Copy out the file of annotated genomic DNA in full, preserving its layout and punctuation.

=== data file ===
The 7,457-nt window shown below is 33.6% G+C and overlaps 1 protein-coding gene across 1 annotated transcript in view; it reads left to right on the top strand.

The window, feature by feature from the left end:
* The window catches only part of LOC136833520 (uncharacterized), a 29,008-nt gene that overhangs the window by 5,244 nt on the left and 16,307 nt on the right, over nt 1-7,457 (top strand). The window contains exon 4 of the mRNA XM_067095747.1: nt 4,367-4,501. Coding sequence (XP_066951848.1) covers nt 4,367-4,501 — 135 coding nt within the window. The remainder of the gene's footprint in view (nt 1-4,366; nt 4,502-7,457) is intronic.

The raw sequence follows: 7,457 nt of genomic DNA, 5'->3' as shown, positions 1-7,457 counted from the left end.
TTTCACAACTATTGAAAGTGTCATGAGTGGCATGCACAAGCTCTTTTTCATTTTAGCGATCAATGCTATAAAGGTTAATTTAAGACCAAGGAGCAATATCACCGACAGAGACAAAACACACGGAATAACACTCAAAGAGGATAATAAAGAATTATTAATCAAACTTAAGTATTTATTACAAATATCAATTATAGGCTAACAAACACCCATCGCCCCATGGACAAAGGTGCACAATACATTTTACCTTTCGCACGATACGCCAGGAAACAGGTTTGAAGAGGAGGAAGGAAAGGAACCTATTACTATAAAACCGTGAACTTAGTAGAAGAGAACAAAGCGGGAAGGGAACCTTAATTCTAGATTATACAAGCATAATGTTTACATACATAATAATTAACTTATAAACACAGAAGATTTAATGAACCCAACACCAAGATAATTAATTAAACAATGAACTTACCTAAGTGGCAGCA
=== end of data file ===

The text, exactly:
The 7,457-nt window shown below is 33.6% G+C and overlaps 1 protein-coding gene across 1 annotated transcript in view; it reads left to right on the top strand.

The window, feature by feature from the left end:
* The window catches only part of LOC136833520 (uncharacterized), a 29,008-nt gene that overhangs the window by 5,244 nt on the left and 16,307 nt on the right, over nt 1-7,457 (top strand). The window contains exon 4 of the mRNA XM_067095747.1: nt 4,367-4,501. Coding sequence (XP_066951848.1) covers nt 4,367-4,501 — 135 coding nt within the window. The remainder of the gene's footprint in view (nt 1-4,366; nt 4,502-7,457) is intronic.

The raw sequence follows: 7,457 nt of genomic DNA, 5'->3' as shown, positions 1-7,457 counted from the left end.
TTTCACAACTATTGAAAGTGTCATGAGTGGCATGCACAAGCTCTTTTTCATTTTAGCGATCAATGCTATAAAGGTTAATTTAAGACCAAGGAGCAATATCACCGACAGAGACAAAACACACGGAATAACACTCAAAGAGGATAATAAAGAATTATTAATCAAACTTAAGTATTTATTACAAATATCAATTATAGGCTAACAAACACCCATCGCCCCATGGACAAAGGTGCACAATACATTTTACCTTTCGCACGATACGCCAGGAAACAGGTTTGAAGAGGAGGAAGGAAAGGAACCTATTACTATAAAACCGTGAACTTAGTAGAAGAGAACAAAGCGGGAAGGGAACCTTAATTCTAGATTATACAAGCATAATGTTTACATACATAATAATTAACTTATAAACACAGAAGATTTAATGAACCCAACACCAAGATAATTAATTAAACAATGAACTTACCTAAGTGGCAGCA